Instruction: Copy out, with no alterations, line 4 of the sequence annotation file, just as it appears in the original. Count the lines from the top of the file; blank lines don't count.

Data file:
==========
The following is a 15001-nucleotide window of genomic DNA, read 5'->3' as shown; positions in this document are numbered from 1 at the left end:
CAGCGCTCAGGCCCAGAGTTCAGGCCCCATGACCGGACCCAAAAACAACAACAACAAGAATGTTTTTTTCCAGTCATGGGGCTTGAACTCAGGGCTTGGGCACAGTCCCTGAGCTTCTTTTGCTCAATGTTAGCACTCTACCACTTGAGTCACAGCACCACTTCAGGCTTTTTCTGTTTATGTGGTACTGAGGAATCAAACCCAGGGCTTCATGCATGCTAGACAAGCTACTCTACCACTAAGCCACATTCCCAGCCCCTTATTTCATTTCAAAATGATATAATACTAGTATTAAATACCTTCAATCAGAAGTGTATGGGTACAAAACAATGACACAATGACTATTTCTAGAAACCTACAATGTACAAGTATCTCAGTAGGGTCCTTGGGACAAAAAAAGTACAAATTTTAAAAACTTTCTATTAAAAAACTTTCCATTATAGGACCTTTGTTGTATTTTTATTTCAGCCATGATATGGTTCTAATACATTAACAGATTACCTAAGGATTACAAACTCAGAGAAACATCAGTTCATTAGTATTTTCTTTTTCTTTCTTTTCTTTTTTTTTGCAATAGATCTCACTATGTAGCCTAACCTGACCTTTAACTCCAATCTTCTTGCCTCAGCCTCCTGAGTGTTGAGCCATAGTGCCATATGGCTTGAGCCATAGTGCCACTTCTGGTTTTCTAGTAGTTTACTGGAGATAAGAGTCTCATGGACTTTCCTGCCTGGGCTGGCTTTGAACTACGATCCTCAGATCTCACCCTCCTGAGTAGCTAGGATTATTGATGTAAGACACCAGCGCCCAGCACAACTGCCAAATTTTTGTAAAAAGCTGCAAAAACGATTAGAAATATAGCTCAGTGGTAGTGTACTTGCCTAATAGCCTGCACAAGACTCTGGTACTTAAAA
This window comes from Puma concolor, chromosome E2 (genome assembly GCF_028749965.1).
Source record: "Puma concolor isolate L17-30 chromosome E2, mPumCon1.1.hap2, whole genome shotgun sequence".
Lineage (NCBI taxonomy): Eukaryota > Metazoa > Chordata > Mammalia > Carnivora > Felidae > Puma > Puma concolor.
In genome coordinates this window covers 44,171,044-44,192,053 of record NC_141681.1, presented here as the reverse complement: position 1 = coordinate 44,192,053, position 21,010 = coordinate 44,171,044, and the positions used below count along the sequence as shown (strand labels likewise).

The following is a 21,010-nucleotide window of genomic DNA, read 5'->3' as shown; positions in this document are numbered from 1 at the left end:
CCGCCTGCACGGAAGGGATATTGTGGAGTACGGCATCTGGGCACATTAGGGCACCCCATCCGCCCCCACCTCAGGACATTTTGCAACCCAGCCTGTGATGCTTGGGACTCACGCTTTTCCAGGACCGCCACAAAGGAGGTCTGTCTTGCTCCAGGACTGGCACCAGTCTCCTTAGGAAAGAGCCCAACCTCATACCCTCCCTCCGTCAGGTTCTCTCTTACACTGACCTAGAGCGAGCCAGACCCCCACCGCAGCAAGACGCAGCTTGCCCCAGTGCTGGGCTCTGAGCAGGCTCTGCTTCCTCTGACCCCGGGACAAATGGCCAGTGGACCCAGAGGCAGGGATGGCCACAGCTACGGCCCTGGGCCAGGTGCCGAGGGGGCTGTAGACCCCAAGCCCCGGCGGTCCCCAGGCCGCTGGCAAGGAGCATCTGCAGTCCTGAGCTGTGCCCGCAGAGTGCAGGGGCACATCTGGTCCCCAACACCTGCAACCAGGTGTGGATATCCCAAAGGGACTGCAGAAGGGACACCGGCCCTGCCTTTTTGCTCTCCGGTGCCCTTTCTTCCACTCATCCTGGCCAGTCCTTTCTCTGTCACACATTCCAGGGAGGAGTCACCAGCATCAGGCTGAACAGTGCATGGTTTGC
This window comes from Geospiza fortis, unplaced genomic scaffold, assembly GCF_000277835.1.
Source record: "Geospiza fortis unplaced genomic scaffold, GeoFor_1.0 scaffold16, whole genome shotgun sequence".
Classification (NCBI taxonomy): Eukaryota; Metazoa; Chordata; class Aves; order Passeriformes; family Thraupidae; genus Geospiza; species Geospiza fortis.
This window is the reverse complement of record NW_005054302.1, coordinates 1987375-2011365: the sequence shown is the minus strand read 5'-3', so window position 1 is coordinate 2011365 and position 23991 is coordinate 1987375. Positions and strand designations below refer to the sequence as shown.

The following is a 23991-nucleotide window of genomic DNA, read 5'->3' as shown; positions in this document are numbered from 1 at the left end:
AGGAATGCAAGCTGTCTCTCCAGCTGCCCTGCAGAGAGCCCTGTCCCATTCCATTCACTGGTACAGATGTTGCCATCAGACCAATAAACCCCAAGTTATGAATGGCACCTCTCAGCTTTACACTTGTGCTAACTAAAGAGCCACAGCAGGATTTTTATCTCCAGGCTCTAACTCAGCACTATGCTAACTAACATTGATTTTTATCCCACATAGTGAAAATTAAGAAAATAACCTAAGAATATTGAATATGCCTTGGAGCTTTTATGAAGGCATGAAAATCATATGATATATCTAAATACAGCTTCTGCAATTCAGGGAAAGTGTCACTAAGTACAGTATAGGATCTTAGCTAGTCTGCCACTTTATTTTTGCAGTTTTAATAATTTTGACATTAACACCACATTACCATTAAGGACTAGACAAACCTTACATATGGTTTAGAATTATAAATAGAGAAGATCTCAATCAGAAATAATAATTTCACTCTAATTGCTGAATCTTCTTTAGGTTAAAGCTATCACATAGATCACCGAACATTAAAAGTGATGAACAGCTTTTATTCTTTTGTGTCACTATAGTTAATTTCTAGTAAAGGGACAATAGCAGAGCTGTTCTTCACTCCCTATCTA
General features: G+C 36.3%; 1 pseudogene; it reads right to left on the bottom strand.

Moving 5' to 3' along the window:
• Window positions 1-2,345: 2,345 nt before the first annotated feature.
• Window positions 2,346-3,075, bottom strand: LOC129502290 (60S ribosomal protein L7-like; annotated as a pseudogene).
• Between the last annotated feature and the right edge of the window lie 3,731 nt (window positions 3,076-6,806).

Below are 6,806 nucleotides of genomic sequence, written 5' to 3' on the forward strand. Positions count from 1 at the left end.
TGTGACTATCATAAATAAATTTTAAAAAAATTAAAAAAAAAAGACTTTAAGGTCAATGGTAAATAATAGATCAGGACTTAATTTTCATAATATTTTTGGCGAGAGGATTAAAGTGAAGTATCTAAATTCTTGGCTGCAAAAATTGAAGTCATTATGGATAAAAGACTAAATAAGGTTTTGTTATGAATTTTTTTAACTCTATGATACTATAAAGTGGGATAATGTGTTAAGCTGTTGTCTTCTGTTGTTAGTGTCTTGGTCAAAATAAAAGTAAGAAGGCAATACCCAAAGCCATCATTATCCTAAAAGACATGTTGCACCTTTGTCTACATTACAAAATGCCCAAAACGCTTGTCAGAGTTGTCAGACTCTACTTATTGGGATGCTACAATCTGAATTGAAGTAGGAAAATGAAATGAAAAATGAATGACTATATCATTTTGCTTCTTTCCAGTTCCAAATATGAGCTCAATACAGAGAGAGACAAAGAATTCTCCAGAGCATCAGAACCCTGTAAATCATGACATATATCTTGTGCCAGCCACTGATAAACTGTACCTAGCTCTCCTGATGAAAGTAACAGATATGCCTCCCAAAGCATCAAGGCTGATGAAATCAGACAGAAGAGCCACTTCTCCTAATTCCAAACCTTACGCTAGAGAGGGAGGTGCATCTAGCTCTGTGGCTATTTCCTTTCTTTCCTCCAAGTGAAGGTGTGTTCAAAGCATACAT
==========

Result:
Source record: "Puma concolor isolate L17-30 chromosome E2, mPumCon1.1.hap2, whole genome shotgun sequence".